18 year old dating a 16 year old legality
Refraining from recruiting children under fifteen does not exclude children who volunteer for armed service.During the negotiations over the clause "take a part in hostilities" the word "direct" was added to it, this opens up the possibility that child volunteers could be involved indirectly in hostilities, gathering and transmitting military information, helping in the transportation of arms and munitions, provision of supplies etc.In 1989, the United Nations Convention on the Rights of the Child, Article 38, proclaimed: "State parties shall take all feasible measures to ensure that persons who have not attained the age of 15 years do not take a direct part in hostilities." However, children who are over the age of 15 but under the age of 18 are still voluntarily able to take part in combat as soldiers.The Optional protocol on the involvement of children in armed conflict to the Convention that came into force in 2002 stipulates that its State Parties – "shall take all feasible measures to ensure that persons below the age of 18 do not take a direct part in hostilities and that they are not compulsorily recruited into their armed forces".Beber & Blattman argue that raising the cost of war crimes can have a significant impact and: “foreign governments, international organizations, diasporas, and local populations can discourage child recruitment by withholding resources or punishing offenders”.Additionally they argue that here, children’s reservation utilities are crucial and that introducing real alternatives in the form of economic and educational opportunities, can help make recruitment difficult.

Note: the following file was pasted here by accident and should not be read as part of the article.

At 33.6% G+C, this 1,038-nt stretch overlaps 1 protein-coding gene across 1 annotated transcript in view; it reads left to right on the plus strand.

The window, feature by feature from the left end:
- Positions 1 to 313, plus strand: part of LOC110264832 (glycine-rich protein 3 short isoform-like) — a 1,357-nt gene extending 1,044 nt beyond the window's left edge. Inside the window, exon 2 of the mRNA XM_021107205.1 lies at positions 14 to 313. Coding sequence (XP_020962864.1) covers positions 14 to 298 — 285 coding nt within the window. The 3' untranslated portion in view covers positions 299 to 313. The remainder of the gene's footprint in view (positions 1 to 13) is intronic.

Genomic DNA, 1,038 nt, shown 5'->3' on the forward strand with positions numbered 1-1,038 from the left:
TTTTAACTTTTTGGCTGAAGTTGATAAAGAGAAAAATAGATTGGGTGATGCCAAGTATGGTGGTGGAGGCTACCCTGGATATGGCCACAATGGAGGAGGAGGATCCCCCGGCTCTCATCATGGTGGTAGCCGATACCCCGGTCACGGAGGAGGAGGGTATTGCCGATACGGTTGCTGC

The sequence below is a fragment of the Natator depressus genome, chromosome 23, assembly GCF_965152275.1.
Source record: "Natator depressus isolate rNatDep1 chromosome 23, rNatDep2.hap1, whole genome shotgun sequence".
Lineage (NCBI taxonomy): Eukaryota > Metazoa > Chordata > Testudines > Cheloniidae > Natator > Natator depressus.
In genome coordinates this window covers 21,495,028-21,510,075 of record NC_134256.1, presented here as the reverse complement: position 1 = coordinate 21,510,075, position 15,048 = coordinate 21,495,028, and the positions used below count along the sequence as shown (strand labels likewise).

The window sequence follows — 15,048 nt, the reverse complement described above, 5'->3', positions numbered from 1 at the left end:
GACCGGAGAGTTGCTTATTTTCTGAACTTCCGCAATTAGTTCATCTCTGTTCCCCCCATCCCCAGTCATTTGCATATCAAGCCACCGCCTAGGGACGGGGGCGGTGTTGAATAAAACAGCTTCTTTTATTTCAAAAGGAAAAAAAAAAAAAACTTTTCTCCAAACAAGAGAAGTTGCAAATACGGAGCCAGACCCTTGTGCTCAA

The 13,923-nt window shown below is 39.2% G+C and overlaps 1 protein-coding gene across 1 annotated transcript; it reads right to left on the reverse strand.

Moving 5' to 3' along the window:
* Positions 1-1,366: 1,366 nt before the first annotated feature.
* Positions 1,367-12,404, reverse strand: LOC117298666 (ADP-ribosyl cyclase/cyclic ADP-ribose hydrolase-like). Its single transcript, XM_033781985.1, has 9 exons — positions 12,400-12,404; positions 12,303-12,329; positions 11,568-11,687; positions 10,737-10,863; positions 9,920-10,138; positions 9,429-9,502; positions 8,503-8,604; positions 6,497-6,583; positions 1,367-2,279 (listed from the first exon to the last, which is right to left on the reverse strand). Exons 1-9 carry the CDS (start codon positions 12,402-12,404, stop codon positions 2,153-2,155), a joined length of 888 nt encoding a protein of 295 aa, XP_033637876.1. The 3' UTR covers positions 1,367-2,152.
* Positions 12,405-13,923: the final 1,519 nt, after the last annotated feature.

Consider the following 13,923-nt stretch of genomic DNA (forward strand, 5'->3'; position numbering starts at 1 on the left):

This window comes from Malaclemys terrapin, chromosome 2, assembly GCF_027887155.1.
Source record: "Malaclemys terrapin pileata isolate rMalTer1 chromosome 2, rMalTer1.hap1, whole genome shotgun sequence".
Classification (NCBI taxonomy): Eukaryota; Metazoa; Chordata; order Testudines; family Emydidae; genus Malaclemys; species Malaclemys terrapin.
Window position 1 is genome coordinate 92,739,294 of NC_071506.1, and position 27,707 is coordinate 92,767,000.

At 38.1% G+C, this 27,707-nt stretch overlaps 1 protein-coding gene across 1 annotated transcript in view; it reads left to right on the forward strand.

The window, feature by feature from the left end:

On surface, the logic behind using child soldiers seems puzzling.
If an adult 21 year old is compared with a 13 year old child, the adult will normally possess superior strength, greater weight bearing capability, and will generally have more sound judgment and reasoning abilities than that of a child.
In situations of rural insurgencies and sustained conflict (where physical mobility over large distances and the extensive use and movement of ammunition is required) adults would fare better than children or adolescents.
Article 4.3.c of Protocol II, additional to the Geneva Conventions of 12 August 1949, and relating to the Protection of Victims of Non-International Armed Conflicts, adopted in 1977, states "children who have not attained the age of fifteen years shall neither be recruited in the armed forces or groups nor allowed to take part in hostilities".
Under the Optional Protocol to the Convention on the Rights of the Child on the involvement of children in armed conflict, which was adopted and signed in 2002, National armed forces can accept volunteers into their armed forces below the age of 18, but "States Parties shall take all feasible measures to ensure that members of their armed forces who have not attained the age of 18 years do not take a direct part in hostilities".